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Hoffmann, R. A wiki for the life sciences where authorship matters. Nature Genetics (2008)
 
 
 

Penicillin-binding proteins are regulated by rpoS during transitions in growth states of Escherichia coli.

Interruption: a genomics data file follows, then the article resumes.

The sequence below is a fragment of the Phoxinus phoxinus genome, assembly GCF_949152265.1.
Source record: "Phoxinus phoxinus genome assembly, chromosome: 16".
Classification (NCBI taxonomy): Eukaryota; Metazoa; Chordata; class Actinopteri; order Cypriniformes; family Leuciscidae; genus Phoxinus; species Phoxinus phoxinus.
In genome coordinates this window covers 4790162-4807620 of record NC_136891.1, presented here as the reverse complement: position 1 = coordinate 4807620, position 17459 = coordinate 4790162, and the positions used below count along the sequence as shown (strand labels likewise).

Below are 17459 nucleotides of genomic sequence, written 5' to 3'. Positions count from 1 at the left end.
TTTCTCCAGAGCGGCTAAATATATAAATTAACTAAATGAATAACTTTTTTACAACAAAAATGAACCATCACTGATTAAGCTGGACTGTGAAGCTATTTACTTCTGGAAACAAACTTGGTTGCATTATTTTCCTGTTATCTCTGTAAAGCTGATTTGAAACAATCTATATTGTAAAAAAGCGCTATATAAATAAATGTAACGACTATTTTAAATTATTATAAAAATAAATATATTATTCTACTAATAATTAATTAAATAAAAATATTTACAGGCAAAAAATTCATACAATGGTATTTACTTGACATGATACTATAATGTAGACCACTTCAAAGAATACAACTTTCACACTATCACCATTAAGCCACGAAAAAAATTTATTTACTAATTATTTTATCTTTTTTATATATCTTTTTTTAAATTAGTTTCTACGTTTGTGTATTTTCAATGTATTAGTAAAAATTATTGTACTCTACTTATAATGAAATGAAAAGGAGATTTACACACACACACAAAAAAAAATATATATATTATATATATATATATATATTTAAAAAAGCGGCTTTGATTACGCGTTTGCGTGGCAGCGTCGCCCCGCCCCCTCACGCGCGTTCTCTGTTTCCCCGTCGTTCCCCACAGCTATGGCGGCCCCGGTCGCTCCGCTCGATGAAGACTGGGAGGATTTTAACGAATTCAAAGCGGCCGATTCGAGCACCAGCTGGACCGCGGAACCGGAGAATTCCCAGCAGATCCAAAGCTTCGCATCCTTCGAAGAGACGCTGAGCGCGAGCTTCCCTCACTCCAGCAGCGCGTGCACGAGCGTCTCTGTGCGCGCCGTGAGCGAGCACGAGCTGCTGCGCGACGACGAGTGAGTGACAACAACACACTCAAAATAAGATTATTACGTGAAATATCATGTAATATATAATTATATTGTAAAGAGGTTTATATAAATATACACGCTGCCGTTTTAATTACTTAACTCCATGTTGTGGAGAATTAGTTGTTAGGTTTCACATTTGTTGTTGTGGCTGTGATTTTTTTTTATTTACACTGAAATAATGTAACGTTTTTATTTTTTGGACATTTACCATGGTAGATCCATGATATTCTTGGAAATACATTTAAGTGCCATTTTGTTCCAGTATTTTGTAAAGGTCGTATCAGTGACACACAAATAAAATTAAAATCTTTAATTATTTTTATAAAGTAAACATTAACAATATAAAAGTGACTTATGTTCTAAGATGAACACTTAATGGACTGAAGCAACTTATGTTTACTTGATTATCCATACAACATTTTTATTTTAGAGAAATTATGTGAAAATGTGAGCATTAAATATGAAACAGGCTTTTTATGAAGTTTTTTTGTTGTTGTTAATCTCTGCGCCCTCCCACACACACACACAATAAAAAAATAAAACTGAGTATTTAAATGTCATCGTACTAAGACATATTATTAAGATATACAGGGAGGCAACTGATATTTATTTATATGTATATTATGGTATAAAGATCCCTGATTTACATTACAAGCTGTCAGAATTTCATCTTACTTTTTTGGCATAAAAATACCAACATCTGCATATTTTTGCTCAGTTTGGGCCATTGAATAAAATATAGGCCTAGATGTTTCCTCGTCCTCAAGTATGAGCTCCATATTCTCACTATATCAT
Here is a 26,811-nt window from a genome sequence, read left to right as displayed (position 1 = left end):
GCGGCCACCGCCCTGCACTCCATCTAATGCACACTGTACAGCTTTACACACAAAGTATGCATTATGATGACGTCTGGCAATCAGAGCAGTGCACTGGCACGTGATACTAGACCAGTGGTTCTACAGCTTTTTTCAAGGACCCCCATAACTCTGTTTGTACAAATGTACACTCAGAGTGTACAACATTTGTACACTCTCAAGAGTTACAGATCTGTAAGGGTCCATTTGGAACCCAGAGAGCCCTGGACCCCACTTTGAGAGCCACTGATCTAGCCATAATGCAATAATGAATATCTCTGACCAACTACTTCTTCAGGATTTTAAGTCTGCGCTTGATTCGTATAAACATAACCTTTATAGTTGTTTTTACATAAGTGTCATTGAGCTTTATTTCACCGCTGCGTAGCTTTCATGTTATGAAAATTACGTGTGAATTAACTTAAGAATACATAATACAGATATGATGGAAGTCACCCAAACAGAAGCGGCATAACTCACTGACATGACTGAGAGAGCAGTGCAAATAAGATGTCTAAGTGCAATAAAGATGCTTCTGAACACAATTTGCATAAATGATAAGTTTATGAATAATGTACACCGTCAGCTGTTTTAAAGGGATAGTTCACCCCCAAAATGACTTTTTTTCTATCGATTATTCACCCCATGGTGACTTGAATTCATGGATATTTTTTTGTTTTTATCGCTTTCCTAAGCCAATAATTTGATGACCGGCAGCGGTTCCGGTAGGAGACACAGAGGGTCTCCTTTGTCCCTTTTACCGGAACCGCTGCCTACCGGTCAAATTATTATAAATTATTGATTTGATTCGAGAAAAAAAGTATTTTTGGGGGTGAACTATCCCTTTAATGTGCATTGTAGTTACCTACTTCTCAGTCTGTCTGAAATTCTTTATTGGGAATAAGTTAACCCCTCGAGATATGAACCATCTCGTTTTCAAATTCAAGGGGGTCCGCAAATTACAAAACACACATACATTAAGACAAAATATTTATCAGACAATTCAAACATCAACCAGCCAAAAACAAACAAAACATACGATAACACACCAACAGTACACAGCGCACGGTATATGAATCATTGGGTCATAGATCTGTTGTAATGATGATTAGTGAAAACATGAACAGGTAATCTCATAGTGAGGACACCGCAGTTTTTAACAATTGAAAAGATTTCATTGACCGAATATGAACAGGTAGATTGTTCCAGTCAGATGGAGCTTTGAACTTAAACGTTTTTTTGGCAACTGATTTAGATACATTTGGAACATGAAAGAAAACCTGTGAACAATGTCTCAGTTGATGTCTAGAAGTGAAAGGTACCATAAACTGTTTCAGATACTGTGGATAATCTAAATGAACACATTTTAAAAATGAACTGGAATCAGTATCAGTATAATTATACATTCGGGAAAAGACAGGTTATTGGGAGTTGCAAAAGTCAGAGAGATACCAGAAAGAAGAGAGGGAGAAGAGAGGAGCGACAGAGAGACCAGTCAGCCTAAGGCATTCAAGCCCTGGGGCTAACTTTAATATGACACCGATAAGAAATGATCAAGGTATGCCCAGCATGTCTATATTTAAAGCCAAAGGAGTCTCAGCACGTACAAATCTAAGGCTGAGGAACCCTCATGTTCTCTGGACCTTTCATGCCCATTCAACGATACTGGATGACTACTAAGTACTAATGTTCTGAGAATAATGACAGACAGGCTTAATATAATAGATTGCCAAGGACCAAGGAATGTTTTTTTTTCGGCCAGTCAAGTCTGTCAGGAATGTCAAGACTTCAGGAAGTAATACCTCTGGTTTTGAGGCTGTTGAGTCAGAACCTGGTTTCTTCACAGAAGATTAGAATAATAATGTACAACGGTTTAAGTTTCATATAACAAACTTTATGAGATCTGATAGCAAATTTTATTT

Attention has been recently focused on the role of the rpoS (formerly katF) gene product as a regulator during the transition from the exponential growth phase to the stationary phase as well as during nutritional starvation. It has been demonstrated that RpoS is an alternate sigma factor which would bind to promoters of genes induced at these times. It was previously noted that rpoS mutants do not undergo a transition to short rods during entry into the stationary phase. Because of their well-established role in morphogenesis, we investigated the status of the penicillin-binding proteins (PBPs) in Escherichia coli wild-type and isogenic rpoS mutants. Samples from cultures of E. coli ZK126 and ZK1000 (rpoS::kan) were taken in the midlogarithmic, early stationary, and late (24 h) stationary phases. The increase in PBP 6 seen upon entry of the wild-type strain into the stationary phase was not observed with the rpoS::kan cells, even after 24 h. There was also a marked decrease of PBP 3 in wild-type stationary-phase cells; PBP 3 has a known influence on morphogenesis. This decrease in PBP 3 was found to be markedly affected by the disruption of rpoS. Similar observations were made after prolonged starvation of the two strains for either glucose or a required amino acid. Inasmuch as PBPs are involved in peptidoglycan synthesis, we also examined two properties of peptidoglycan, autolysis and cross-linkage, that might be altered by the PBP differences. However, neither of these properties, which are known to undergo changes in the stationary phase, appeared to be influenced by the status of RpoS.[1]

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